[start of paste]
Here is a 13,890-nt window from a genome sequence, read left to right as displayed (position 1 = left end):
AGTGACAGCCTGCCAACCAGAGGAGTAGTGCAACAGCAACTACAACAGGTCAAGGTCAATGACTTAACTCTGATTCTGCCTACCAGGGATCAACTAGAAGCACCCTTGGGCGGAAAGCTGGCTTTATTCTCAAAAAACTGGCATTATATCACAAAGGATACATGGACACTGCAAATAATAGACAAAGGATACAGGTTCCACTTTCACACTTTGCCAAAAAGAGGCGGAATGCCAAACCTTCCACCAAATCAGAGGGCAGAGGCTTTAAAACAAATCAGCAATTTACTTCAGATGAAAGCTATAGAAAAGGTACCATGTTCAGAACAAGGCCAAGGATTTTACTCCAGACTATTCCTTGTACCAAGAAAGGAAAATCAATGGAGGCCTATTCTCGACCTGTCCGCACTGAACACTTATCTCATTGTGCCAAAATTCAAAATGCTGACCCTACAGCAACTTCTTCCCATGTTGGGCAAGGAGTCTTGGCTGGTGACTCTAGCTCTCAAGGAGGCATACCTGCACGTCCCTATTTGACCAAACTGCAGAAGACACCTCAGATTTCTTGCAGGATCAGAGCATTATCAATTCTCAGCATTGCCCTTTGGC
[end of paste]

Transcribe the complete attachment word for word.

Here is a 13,890-nt window from a genome sequence, read left to right as displayed (position 1 = left end):
AGTGACAGCCTGCCAACCAGAGGAGTAGTGCAACAGCAACTACAACAGGTCAAGGTCAATGACTTAACTCTGATTCTGCCTACCAGGGATCAACTAGAAGCACCCTTGGGCGGAAAGCTGGCTTTATTCTCAAAAAACTGGCATTATATCACAAAGGATACATGGACACTGCAAATAATAGACAAAGGATACAGGTTCCACTTTCACACTTTGCCAAAAAGAGGCGGAATGCCAAACCTTCCACCAAATCAGAGGGCAGAGGCTTTAAAACAAATCAGCAATTTACTTCAGATGAAAGCTATAGAAAAGGTACCATGTTCAGAACAAGGCCAAGGATTTTACTCCAGACTATTCCTTGTACCAAGAAAGGAAAATCAATGGAGGCCTATTCTCGACCTGTCCGCACTGAACACTTATCTCATTGTGCCAAAATTCAAAATGCTGACCCTACAGCAACTTCTTCCCATGTTGGGCAAGGAGTCTTGGCTGGTGACTCTAGCTCTCAAGGAGGCATACCTGCACGTCCCTATTTGACCAAACTGCAGAAGACACCTCAGATTTCTTGCAGGATCAGAGCATTATCAATTCTCAGCATTGCCCTTTGGC